It is most satisfying to find
that ‘Horsfield’s Bushlark’ has been formally restored.
That was the name in the edition of Cayley I had as a child. Some years
ago I gave a little talk at COG entitled ‘Dr Horsfield, his cuckoo, and
the Singing Bushlark’. The story of the name for this local species
casts some light on the difficult issues in the current process of bird-naming.
The scientific name story
In 1821, Dr Horsfield, a
government medical official in Java, named a lark Mirafra javanica.
In 1847 John Gould named an Australian lark Mirafra horsfieldi ,
intending to honour Horsfield as the proposer of the genus Mirafra.
Gould would have known Dr Horsfield as a member of the zoological circle in
London, where he was curator of the East India Company Museum. Thereafter,
various other Mirafra larks were named. There are lots of them in
Africa. In 1844, Edward Blyth, curator of the Museum of the Asiatic
Society in Calcutta, named an Indian (but more widespread) lark Mirafra
cantillans [L. cantillans = ‘warbling, humming’].
By the end of the century, both horsfiedi and cantillans were
merged in javanica. Later (can’t lay my finger on the exact
dates, but certainly in Sibley & Monroe 1990, following authorities from
1970), cantillans was again split from javanica. However horsfieldi
remains in javanica, which includes subspecies extending to SE Asia.
The English name story
In 1847 Gould had used ‘Horsfield’s’
in his suggested English label for M. horsfieldi. The 1926 RAOU
checklist used ‘Horsfield’s’ for M. javanica, hence
its use in the earlier Cayleys. However, ‘Singing’ (from the
long-standing name in India for M. cantillans) was followed by some.
The RAOU committee in 1978 noted that ‘Singing’ was ‘the
usual international name’ and thought that ‘the eponymous [ie
person’s] name [was] best avoided’. Thus ‘Singing’
was recommended and taken up in Christidis and Boles 1994 (C&B1). Their
timing was terrible. As I have mentioned, C&B1 do not seem to have
laboured much over the English names issue but pretty well accepted the 1978 recs.
In the intervening 16 years, at least several authorities had split off M.
cantillans, which took with it the ‘Singing’ label. There
it was in black and white in Sibley and Monroe 1990. As a further
indignity, Handbook of the Birds of the World (HBW) 2004 uses ‘Australasian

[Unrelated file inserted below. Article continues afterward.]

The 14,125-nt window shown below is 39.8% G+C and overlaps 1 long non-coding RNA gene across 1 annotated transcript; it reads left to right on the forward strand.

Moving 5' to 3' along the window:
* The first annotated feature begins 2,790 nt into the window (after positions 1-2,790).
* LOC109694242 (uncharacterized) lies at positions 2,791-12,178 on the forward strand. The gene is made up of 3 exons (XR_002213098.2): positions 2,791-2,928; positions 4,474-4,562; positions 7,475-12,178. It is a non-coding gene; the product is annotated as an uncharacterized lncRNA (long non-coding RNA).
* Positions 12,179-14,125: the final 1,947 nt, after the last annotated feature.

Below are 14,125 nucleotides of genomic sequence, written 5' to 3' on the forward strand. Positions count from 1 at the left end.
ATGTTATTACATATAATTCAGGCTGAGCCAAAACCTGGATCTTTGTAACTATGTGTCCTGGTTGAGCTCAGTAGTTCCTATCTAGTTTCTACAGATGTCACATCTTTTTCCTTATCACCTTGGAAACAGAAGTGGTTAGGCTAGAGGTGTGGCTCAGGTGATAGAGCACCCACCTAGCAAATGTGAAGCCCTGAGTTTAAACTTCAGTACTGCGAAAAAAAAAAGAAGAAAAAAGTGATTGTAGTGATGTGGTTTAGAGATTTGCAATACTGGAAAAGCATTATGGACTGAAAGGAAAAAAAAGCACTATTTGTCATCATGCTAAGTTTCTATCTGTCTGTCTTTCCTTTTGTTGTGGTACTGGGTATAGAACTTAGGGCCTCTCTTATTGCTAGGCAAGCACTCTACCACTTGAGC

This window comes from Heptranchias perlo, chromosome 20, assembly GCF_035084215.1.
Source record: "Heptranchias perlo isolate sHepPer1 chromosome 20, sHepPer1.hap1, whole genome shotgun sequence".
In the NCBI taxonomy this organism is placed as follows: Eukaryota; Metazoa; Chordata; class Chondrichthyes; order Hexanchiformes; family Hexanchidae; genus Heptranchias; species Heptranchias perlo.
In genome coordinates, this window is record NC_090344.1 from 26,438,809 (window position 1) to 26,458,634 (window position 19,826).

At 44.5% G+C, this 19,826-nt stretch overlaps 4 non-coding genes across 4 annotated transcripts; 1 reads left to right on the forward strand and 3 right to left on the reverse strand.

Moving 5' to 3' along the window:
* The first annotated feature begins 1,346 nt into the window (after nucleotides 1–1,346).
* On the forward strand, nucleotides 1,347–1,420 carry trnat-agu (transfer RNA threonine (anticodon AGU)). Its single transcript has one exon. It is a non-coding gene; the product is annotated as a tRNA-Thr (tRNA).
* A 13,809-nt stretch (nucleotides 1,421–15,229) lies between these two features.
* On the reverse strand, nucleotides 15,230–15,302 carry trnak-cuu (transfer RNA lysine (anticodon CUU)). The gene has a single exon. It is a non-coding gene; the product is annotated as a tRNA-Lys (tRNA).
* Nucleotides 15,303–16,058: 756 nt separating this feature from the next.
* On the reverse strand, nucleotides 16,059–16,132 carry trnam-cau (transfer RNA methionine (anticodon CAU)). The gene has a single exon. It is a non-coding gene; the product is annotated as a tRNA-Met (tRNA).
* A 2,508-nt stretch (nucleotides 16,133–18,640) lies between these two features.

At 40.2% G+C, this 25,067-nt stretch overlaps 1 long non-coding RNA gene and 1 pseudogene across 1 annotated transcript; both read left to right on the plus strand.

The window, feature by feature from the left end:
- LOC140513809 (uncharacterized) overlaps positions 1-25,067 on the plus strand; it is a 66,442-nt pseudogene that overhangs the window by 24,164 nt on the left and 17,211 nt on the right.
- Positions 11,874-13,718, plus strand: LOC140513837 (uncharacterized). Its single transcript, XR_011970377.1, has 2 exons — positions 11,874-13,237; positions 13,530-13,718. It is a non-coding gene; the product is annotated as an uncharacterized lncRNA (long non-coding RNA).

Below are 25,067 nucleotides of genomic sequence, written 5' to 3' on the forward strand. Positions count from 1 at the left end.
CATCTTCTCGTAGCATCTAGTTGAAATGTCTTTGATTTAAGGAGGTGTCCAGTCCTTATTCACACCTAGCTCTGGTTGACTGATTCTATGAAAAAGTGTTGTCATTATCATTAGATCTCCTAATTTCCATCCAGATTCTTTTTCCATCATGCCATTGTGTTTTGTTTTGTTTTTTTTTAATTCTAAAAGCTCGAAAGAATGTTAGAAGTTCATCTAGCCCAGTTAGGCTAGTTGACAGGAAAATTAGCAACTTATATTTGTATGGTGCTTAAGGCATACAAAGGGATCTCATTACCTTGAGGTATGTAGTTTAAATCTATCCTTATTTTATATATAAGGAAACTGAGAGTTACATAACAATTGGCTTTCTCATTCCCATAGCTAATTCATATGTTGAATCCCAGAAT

Bushlark’, and under ‘other common names’ gives ‘Singing
Bushlark with a ‘(!)’, meaning ‘can you believe this?’.
In The Directory of
Australian Birds Schodde & Mason 1999, noted that with the split ‘Singing’
had become unavailable, and suggested that, of the alternatives, ‘the
earlier and hitherto widely-used name of “Horsfield’s Bushlark”
seems preferable’. This has now been taken up in C&B2,
and is consistent with the international English names recommendations of Gill
& Wright 2006.
The compound name issue
Elsewhere I have mentioned this,
the most serious obstacle to international consistency in English names. Not
only does the (one hopes) authoritative Gill & Wright give ‘Horsfield’s
Bush Lark’, but the most enthusiastic compounders Sibley/Monroe drop the ‘Bush’
and, in their 1993 list, offer ‘Horsfield’s Lark’.
However, this might be a special case, as various compound forms have been
around for a very long time. Moreover, there might be a reasonable view
that the Mirafra larks should have their own English name (see eg
Rasmussen & Anderson Birds of South Asia 2005 vol2 p296). That
would accord with the longstanding Indian approach, and the current Australian
one. The arguments in Gill & Wright against ‘Bush-Lark’
do not apply with the same force to ‘Bushlark’ (‘Cuckooshrike’
being acceptable, although one issue might be that bushlarks are larks, or so
we are told, with implications for indexing).
Finally, on this happy
occasion, might I express the hope that the COG chatline initiative to render ‘Horsfield’
as ‘Horsefield’ not be further pursued?